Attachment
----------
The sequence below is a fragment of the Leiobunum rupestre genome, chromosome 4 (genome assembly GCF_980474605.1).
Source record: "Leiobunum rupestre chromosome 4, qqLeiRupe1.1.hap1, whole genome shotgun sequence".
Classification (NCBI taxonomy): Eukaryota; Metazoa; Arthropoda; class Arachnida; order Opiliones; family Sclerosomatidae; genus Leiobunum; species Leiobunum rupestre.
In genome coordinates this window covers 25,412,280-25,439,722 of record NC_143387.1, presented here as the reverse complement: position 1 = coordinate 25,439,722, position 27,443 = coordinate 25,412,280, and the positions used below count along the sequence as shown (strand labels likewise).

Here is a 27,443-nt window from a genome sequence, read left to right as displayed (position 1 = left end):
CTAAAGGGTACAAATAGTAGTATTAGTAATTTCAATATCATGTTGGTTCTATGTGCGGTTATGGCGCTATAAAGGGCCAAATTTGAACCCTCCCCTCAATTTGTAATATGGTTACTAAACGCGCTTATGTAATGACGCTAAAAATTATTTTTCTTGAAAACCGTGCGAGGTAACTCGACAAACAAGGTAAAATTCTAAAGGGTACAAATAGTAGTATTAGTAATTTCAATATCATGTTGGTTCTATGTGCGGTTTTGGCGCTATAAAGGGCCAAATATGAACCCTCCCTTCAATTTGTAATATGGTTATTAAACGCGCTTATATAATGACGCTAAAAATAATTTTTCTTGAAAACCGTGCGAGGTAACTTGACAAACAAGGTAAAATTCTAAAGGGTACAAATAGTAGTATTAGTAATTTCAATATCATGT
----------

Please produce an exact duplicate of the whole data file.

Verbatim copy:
The sequence below is a fragment of the Leiobunum rupestre genome, chromosome 4 (genome assembly GCF_980474605.1).
Source record: "Leiobunum rupestre chromosome 4, qqLeiRupe1.1.hap1, whole genome shotgun sequence".
Classification (NCBI taxonomy): Eukaryota; Metazoa; Arthropoda; class Arachnida; order Opiliones; family Sclerosomatidae; genus Leiobunum; species Leiobunum rupestre.
In genome coordinates this window covers 25,412,280-25,439,722 of record NC_143387.1, presented here as the reverse complement: position 1 = coordinate 25,439,722, position 27,443 = coordinate 25,412,280, and the positions used below count along the sequence as shown (strand labels likewise).

Here is a 27,443-nt window from a genome sequence, read left to right as displayed (position 1 = left end):
CTAAAGGGTACAAATAGTAGTATTAGTAATTTCAATATCATGTTGGTTCTATGTGCGGTTATGGCGCTATAAAGGGCCAAATTTGAACCCTCCCCTCAATTTGTAATATGGTTACTAAACGCGCTTATGTAATGACGCTAAAAATTATTTTTCTTGAAAACCGTGCGAGGTAACTCGACAAACAAGGTAAAATTCTAAAGGGTACAAATAGTAGTATTAGTAATTTCAATATCATGTTGGTTCTATGTGCGGTTTTGGCGCTATAAAGGGCCAAATATGAACCCTCCCTTCAATTTGTAATATGGTTATTAAACGCGCTTATATAATGACGCTAAAAATAATTTTTCTTGAAAACCGTGCGAGGTAACTTGACAAACAAGGTAAAATTCTAAAGGGTACAAATAGTAGTATTAGTAATTTCAATATCATGT